Book reviews, art, gaming, Objectivism and thoughts on other topics as they occur.

Jun 19, 2007

Fantastic 4: Rise of the Silver Surfer

I have to admit that I am one of those people that will go see a superhero movie regardless of how campy it looks or how lousy the reviews are . . . I will even defy the opinions of people whose artistic judgment I take seriously to go see a movie with super heroes in it.

Now, that being said, let's all remember the first Fantastic Four movie. Actually, let's not, because it was awful. It was really, really bad. So, when I went to see this latest one I was really not expecting very much.

Well, I was surprised. Rise of the Silver Surfer was actually quite good!

It wasn't perfect . . . some of the plot was just goofy and there was a bit of "bad girlfriend" whinging from the Invisible Woman, but the director didn't let it get out of control. As an aside, does anyone else think that Jessica Alba looks RIDICULOUS with blond hair and blue eyes? Why couldn't they get someone to play the Invisible Woman that actually HAS blond hair and blue eyes? And what was WITH that peacock-blue eyeshadow, anyway? She looked like Mimi from the Drew Carey show. I also want to know why, if Mr. Fantastic designed this snazzy flying car, why did they spend 2/3 of the movie being shuttled around in helicopters and airplanes? That flying car made it from their headquarters in, um, I think it was L.A. to GREENLAND in FIVE MINUTES.

*Coughs* okay, I was going to explain why the movie was good, not get hung up complaining about some of the corny elements. You have to expect corny elements in any movie that isn't R-rated nowadays.

The major reason why the movie is good is that it makes sense. The characters have reasonable motivations. They act like sane people who haven't had their brains sucked out by creatures from the dungeon dimensions. They make reasonable choices that have good results. The Silver Surfer is not over-done at all; he has some real pathos going for him and he makes a very good sympathetic villian, although you do end up wondering whether that gray stuff is meant to be his skin or some kind of body suit, because that leads to some interesting anatomical questions . . . okay, maybe that was just me. Even the Human Torch grows up during the movie and starts acting (sort of) like an adult.

It seems weird to me that the sequel should be better than the first movie, but the same thing happened with the Spiderman movies, so maybe I shouldn't be so surprised. I have a theory for why this occurs, actually: it's because the Superhero Origins of these characters were all written during the Silver Age of comics, and thus they are INCREDIBLY campy today. Bit by a radioactive spider? Flew threw a Cosmic Storm?! Come on, what do you take us for, idiots? When the moviemakers feel constrained by the limitations of these old, sad comic books, they are unable to make a decent movie. However, when they start getting into their own plotlines and developing their own ideas, it turns out quite well. This even explains why The Incredibles was such a fun movie and why the third Spiderman was so bad.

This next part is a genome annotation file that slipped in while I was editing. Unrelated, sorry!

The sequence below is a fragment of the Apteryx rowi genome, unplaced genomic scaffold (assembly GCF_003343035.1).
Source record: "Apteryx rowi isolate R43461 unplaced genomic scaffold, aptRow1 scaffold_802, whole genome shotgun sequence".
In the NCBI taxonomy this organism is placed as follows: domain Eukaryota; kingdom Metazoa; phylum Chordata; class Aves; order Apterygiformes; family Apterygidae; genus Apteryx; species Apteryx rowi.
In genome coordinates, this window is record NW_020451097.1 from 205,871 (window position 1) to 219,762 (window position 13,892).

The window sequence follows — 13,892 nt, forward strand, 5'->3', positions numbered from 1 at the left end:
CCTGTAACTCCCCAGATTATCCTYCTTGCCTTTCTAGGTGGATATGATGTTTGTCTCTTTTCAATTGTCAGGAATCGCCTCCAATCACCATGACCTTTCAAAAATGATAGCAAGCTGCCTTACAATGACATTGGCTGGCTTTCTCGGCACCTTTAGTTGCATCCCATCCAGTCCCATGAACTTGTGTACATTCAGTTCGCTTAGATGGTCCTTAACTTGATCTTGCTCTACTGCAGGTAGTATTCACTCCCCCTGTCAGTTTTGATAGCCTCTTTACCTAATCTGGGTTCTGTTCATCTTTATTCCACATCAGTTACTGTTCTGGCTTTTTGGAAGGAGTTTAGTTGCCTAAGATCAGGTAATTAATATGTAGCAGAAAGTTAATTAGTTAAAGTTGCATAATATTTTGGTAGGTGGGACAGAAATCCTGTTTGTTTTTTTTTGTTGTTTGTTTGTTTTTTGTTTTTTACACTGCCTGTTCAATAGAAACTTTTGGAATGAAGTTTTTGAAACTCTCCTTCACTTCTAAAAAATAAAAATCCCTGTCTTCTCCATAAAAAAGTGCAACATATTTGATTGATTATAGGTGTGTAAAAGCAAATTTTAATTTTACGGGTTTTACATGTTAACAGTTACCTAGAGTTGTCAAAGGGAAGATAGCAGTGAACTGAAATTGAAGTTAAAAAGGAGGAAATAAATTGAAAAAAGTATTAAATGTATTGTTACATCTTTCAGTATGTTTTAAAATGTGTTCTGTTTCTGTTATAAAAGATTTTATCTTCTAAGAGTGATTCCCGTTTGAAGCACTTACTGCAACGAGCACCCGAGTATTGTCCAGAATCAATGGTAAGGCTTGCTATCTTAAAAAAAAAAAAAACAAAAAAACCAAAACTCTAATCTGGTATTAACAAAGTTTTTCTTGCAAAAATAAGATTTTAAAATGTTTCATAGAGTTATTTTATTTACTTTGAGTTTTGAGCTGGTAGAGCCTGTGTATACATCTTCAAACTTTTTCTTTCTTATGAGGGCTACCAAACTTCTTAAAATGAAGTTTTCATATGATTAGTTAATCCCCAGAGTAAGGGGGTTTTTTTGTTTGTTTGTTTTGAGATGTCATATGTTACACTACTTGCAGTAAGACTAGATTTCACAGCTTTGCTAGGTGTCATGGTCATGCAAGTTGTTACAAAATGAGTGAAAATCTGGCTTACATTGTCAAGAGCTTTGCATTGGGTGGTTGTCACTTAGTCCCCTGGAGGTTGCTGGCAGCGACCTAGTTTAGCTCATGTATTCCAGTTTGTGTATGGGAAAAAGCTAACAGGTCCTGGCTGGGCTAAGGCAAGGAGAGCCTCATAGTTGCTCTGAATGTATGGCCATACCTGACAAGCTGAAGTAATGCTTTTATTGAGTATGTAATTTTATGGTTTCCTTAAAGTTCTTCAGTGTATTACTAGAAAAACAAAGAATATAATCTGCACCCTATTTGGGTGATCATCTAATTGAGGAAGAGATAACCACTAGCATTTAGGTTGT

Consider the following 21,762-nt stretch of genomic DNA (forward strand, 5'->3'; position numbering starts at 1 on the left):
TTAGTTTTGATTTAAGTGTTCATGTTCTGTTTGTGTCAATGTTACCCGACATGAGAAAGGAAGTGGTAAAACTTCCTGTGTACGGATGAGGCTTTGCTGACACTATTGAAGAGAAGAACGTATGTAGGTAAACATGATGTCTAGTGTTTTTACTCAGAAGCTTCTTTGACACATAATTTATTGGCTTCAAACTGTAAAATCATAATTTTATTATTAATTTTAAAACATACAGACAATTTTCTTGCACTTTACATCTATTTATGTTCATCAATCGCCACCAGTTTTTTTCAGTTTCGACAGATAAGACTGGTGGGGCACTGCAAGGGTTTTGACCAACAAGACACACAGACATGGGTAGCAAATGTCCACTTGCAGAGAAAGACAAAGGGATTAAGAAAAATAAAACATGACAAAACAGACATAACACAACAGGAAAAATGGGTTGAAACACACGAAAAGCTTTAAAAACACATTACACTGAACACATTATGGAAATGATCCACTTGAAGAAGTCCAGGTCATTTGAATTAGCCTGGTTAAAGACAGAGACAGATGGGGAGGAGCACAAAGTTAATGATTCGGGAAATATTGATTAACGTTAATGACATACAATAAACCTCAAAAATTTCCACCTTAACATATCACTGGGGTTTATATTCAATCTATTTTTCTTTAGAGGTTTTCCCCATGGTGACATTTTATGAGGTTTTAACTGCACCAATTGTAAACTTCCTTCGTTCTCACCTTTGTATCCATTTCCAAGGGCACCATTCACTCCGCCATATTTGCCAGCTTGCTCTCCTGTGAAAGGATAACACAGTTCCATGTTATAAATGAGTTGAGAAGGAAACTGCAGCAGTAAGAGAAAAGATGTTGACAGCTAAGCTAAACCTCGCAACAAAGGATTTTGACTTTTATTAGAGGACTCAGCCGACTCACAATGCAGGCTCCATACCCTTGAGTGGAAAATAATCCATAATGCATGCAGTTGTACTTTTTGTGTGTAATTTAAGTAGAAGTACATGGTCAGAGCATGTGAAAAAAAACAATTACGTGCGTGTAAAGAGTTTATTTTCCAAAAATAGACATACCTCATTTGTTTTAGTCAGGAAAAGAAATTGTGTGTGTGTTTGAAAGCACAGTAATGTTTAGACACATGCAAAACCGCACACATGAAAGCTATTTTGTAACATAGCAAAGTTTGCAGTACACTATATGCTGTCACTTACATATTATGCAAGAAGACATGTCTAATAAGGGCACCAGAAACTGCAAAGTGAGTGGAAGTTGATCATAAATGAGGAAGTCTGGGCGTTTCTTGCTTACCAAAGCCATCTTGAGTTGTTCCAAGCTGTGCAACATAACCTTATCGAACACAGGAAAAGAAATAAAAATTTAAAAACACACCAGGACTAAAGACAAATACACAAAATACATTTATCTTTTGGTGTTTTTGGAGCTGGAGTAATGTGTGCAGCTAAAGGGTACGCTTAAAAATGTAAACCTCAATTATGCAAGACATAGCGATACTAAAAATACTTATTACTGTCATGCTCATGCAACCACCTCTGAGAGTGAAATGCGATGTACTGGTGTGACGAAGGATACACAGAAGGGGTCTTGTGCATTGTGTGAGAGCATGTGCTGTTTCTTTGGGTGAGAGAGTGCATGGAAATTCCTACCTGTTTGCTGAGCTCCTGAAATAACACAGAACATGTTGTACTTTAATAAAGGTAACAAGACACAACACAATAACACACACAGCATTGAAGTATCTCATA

So, moviemakers: stop riding on other peoples' old ideas and come up with your own stuff. It makes better movies in the long run.

Jun 12, 2007

A Contest for Literatrix

I stumbled on this contest by visiting the Randex, and I quite frankly can't think of anything better-suited to my personal interests, so I emailed the contest sponsor immediately. It really is funny what you find if you look around.

I'm not absolutely certain that my current novel is what they're looking for: I will know more when I get a response. However, I'm sure that there are a number of authors out there working on books that involve freedom on some fundamental level, and any author can certainly use some money and extra incentive to get cracking!

My novel is thematically more about volition than freedom, but the functioning of man's volitional consciousness is the underlying reason why freedom (especially of the political sort) is of such absolute importance. So I think I will probably qualify for this contest, and I urge anyone else that is working on a similar novel to do so as well.

What I don't urge, however, is that you attempt to write a novel for this purpose if you weren't already in the process of doing so. Nothing will turn your writing into miserable hacky second-hand dreck than trying to write to someone else's theme. Writing depends on integration of conscious thought with subconscious automatizations, it doesn't work if you try to ignore what's going on in your subconscious and keep everything on a conscious level. In order to fulfil someone else's desires, that is pretty much what you have to do.

I don't know if the contest operator is an Objectivist, and I suppose it's not really that important unless he intends to exert editorial control. Even then, it's still probably not that important because the kind of fiction I write is not about listing a bunch of explicit ideas, but about leading the reader to make the kind of conclusion I want . . . in other words, "show, don't tell". Here's to freedom!